Physics Practicals Class 12

# Potentiometer – Internal Resistance of a Cell

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• In this simulation, you will learn about the potentiometer apparatus and its components in a virtual lab.
• You will learn about the balancing principle of the potentiometer and determine the internal resistance of a cell.
• You will repair the potentiometer of the car music player and get more information about the potentiometer.
• All the potentiometer experiment steps and procedures, like connecting wires, observing galvanometer deflections, measuring the balancing length, noting down the readings, etc., are highly interactive and have been simulated in a very similar manner as you do in a physics lab. • This interaction provides a very immersive virtual reality environment and gives you a real-lab-like experience while conducting or performing experiments.
• It is one of the important class 12 physics practicals that you can learn in our virtual lab.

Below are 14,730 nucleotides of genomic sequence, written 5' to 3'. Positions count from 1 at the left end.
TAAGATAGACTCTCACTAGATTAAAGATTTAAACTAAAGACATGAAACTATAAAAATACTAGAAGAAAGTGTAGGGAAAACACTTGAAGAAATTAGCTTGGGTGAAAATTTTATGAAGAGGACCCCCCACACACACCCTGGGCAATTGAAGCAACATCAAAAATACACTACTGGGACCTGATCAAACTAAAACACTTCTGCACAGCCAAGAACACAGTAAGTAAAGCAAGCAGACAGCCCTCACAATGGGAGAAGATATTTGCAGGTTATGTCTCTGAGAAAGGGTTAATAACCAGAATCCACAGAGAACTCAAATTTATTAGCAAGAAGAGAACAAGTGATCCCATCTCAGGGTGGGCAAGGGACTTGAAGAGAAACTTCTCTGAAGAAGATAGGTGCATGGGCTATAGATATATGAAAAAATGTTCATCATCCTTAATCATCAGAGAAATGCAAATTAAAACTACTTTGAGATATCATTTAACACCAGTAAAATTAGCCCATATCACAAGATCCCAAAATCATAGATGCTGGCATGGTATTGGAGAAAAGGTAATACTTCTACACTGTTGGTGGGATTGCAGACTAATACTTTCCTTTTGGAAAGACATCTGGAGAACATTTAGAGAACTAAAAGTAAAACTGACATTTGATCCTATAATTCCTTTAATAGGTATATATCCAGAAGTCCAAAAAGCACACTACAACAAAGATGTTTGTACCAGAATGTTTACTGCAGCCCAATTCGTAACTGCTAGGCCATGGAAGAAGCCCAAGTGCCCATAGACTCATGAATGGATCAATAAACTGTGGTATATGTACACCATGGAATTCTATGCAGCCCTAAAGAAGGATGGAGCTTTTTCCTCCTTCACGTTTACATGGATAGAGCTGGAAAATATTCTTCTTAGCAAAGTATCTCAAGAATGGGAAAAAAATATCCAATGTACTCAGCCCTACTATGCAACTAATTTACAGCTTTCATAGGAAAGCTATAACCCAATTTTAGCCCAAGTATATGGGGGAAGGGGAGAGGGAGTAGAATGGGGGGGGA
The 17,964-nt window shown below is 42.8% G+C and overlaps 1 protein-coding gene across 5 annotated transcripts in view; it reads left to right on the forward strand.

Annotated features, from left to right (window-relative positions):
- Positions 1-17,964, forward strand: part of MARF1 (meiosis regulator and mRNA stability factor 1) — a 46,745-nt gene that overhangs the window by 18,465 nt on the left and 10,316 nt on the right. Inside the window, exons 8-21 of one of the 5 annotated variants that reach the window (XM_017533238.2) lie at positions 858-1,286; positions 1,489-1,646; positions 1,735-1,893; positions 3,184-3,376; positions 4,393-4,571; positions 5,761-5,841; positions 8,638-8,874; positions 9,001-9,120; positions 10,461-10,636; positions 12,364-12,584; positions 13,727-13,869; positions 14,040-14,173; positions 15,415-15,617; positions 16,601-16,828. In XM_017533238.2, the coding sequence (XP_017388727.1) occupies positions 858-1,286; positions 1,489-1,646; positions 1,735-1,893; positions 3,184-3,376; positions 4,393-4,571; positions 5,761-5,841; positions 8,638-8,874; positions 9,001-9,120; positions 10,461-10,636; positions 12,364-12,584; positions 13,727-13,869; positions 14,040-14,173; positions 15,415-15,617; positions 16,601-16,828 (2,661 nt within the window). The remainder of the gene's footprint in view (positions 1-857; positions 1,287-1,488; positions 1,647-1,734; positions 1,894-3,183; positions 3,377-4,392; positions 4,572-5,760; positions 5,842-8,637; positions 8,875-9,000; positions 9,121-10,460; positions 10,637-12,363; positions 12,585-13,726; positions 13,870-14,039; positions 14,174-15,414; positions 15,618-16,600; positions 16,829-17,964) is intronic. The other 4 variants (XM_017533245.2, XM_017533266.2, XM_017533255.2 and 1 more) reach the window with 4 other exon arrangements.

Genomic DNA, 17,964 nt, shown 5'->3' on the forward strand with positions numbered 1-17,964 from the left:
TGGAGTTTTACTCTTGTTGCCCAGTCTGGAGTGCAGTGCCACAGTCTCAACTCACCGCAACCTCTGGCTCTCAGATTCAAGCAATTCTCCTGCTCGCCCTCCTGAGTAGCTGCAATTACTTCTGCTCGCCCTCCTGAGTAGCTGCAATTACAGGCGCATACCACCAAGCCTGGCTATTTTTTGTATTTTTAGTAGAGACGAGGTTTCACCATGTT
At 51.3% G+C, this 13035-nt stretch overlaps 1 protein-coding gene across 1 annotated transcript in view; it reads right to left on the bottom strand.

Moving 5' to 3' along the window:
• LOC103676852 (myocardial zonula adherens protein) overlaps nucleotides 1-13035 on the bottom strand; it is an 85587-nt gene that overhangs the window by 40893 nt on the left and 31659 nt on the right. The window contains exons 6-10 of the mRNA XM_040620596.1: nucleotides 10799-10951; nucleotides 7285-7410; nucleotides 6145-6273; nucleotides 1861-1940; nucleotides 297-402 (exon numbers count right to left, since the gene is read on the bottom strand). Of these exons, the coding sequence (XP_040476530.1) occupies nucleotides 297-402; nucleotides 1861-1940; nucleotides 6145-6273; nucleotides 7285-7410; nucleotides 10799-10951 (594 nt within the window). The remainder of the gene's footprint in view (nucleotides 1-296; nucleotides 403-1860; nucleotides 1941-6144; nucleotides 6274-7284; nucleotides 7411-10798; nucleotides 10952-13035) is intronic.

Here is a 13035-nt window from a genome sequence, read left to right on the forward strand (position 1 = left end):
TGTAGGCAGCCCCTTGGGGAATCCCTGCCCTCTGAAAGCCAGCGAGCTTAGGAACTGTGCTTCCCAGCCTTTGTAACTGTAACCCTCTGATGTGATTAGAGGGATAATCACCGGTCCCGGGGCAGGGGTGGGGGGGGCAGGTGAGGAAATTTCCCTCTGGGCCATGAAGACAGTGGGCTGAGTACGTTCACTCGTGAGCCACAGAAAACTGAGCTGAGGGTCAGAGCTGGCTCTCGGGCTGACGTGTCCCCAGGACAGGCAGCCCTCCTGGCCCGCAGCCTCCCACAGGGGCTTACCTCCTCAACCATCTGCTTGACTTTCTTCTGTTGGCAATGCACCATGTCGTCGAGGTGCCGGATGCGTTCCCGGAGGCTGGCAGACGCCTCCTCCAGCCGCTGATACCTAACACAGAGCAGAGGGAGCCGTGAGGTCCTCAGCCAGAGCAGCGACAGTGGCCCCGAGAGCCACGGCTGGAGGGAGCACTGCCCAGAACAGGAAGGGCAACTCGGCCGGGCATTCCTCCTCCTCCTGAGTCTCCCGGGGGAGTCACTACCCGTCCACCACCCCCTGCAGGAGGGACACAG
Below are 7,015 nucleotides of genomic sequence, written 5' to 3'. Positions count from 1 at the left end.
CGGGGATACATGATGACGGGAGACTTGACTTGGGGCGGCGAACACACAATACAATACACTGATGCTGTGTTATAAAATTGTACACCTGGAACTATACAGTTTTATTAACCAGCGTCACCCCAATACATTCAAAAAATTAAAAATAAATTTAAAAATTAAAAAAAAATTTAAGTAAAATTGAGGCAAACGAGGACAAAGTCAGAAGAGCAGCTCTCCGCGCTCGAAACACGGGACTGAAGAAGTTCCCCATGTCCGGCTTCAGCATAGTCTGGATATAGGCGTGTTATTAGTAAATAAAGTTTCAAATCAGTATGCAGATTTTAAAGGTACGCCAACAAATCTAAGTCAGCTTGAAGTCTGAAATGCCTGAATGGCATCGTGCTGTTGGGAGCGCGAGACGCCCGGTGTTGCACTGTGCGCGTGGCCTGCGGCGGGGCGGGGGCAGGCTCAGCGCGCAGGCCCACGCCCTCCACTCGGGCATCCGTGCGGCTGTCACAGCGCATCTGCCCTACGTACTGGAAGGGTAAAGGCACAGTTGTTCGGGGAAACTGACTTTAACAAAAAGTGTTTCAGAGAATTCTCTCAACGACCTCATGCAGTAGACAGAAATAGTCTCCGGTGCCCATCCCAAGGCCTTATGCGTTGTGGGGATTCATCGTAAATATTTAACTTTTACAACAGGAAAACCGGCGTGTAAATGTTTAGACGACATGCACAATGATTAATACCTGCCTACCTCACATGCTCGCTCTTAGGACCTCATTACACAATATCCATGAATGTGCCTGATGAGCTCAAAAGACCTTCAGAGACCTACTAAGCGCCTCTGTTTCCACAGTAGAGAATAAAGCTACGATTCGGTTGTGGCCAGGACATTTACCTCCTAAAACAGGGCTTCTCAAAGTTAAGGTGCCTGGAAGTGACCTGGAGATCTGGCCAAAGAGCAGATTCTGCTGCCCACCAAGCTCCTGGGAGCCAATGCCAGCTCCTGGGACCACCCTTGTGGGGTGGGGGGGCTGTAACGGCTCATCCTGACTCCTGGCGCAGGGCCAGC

### Simulation Details

Duration – 30 Minutes
Easily Accessible
Language – English
Platforms – Android & Windows

Description

Potentiometer is a device used to compare the EMF (electromotive force) of two cells, to measure the internal resistance of a cell, and the potential difference across a resistor. It consists of a long wire (10 m) having a uniform cross-sectional area. The wires are stretched parallel to each other on a wooden board.

The wires are joined in series by using thick copper strips. A meter scale is also attached to the wooden board. The potentiometer works on the potentiometer principle, that is when a constant current flows through a wire of uniform cross-sectional area, the potential difference between its two points is directly proportional to the length of the wire between the two points.

If a cell of EMF 𝐸 and internal resistance 𝑟, is connected to an external resistance 𝑅, then the circuit has the total resistance (𝑅 + 𝑟). The current 𝐼 in the circuit is given by, $$I=\frac{E}{R+r}$$

$$E=I R+I r$$

We know that 𝑉 = 𝐼𝑅. So, $$E=V+I r \Rightarrow V=E-I r$$

Using a potentiometer, we can adjust the rheostat to obtain the balancing lengths 𝑙1 and 𝑙2 of the potentiometer for open and closed circuits, respectively.

Then, 𝐸 = 𝑘𝑙1 and 𝑉 = 𝑘𝑙2; where 𝑘 is the potential gradient along the wire.

Now, we can modify the equation for getting the internal resistance of the given cell, by using the above relations as;$$r=R \frac{l_1-l_2}{l_2}$$

### Requirements for this Science Experiment

Potentiometer Leclanché Cell Resistance Box Jockey Galvanometer Ammeter Galvanometer Plug key

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